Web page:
Table 2 Performance evaluation of the solubility rapid screening test method against Hb electrophoresis (gold standard)
Abbreviations: FN, false negative; FP, false positive; TN, true negative; TP, true positive; Hb, hemoglobin.
Table 3 Participants’ responses regarding their awareness of the SCT
Abbreviation: SCT, sickle cell trait.
Participants’ response regarding the assessment of awareness of SCT indicated a knowledge gap, as presented in Table 3.
From this study, the rapid sickle cell test accurately identified 7 true positives out of 11 confirmed by the gold standard diagnosis, giving a sensitivity and specificity of 63.64% and 100%, respectively. Further, the PPV and NPV were 100% and 98.30%, respectively. The sensitivity of the rapid sickle cell (dithionate qualitative solubility test) is low compared to the 84% of a density-based test using aqueous multiphase systems done in Zambia,25 93% and 94% among children and post-partum women, respectively, in a study conducted in Angola,19 98.4% sensitivity using an immunoassay,14,26 and 99% using the Sickle SCAN™ test (BioMedomics, Durham, NC, USA).12 This assay has demonstrated a low sensitivity, which is attributed to interfering reactivity due to other Hb variants, particularly hemoglobin C (HbC)-Harlem and fetal hemoglobin (HbF).17 On the other hand, our study detected a 100% specificity, thus a high reliability toward confirming the SCT, which coupled with its diagnostic returns like being simple to use and rapid, makes it very advantageous in a limited resource set up. In addition, its simplicity makes it fieldable even where electricity is not available. This is thought to bridge the gap in the widely thought community outreaches to increase awareness of Hb-S status.8
Of the 242 participants, 231 (95.5%) tested negative, while 11 (4.5%) tested positive for SCT. This indicates a high burden of SCT, a finding comparable to a report from a review done in Africa.4 Further, our findings are in agreement with the 4.6% prevalence that was earlier reported in Southwestern Uganda.9 Four of the 11 participants who tested positive using the Hb electrophoresis were found to be negative when the Hb-solubility kit was used. This is attributable to the likely false negativity due to the high HbF variant interference.17
As the Hb electrophoresis indicated the HbAS variant, it is irrefutable that genetics had a role in the Hb presentation. The same finding has been reported in Eastern and Western Uganda,10 and in Ghana.27 Although complex, the HbAS variant offers a protective advantage to infections common in our set up, such as infection with Plasmodium species,6,28–30 and this risked 25% of the next generation to acquire HbSS if genetic counseling and testing is not emphasized.21,22 Further, findings from our study have indicated an information gap regarding the existence of the sickle cell defects, similar to what has been reported by other studies.7,9,10 Lack of awareness may portend the effort to lessen the risk of genetic cross-over that could multiply the trait incidence as well as the number of individuals who may inherit the sickle cell disease. It ought to be remembered that premarital counseling and screening for genetic disorders is key to their reduction and possible elimination of defects as a result of two partners with a carier state.4,8 Thus, in a set-up where genetic screening is neither indicated nor done, the career likelihood is rather amplified and may promulgate the genotypes and the associated defects. Our study ought to be interpreted in light of these limitations. First, the rapid sickle cell test does not identify other hemoglobinopathies which may present with varied forms of anemia. Second, though our study population consisted of adults in the child bearing age, we did not carry out partner-to-partner screening. Thus, this study cannot independently conclude the attributable carry over risk to the next generation.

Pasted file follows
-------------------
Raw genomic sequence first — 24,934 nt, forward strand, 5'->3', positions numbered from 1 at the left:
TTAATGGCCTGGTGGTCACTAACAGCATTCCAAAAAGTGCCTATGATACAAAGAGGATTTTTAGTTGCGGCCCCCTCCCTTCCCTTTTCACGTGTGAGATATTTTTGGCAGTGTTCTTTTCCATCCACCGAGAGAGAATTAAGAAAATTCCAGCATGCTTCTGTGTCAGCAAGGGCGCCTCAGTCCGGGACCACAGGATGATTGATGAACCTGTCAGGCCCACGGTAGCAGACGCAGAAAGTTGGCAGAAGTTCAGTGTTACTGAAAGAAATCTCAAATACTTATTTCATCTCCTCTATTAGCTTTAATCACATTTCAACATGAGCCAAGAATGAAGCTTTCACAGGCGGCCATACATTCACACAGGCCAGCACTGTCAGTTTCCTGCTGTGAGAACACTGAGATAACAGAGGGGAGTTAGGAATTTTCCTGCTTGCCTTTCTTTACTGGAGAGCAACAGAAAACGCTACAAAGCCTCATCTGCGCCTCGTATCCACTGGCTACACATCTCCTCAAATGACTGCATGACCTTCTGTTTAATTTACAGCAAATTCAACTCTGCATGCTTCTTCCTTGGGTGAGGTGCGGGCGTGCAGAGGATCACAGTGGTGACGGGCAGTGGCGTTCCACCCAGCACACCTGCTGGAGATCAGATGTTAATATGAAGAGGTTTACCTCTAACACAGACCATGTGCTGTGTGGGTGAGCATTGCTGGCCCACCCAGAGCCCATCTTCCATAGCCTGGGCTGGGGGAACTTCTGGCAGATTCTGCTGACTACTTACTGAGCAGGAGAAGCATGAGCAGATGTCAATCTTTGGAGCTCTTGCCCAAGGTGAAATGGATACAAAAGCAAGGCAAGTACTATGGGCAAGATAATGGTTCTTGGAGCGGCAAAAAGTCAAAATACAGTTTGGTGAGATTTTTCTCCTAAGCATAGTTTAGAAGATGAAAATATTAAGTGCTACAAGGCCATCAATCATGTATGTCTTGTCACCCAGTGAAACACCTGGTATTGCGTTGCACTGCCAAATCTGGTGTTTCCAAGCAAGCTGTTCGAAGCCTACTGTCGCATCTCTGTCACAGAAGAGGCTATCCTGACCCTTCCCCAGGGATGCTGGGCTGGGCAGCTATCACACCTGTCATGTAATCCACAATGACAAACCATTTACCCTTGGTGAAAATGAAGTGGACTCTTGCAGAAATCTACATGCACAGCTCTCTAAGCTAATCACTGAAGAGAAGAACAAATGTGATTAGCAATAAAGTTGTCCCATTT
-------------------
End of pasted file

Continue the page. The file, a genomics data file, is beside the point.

Performance evaluation of the rapid sickle cell test indicated a high diagnostic reliability, which makes it suitable for field set-ups. Further, the study reports a high prevalence of SCT, and it is associated with genetic predisposition. Community sensitization is key to avert the associated risk of Hb defects.
The authors would like to acknowledge study participants and the management of Magale Health Center IV. We are grateful to the staff of Central Public Health Laboratories. We acknowledge the Uganda Sickle Cell Rescue Foundation who, with support from Hotel Africana, Roofings Group and AGT group, procured and donated the Sickle Cell screening kits to the study. This work did not receive any funding; however, we recognize the logistical support from Manafwa District Local Government.
KM, SKT, BM, FW, CA and IMT participated in study conception and design, data acquisition, analysis and interpretation, manuscript drafting and revising. CA, BM and IMT critically revised the manuscript. All authors read and approved the final manuscript. All authors contributed to data analysis, drafting or revising the article, gave final approval of the version to be published, and agree to be accountable for all aspects of the work.
The authors report no conflicts of interest in this work.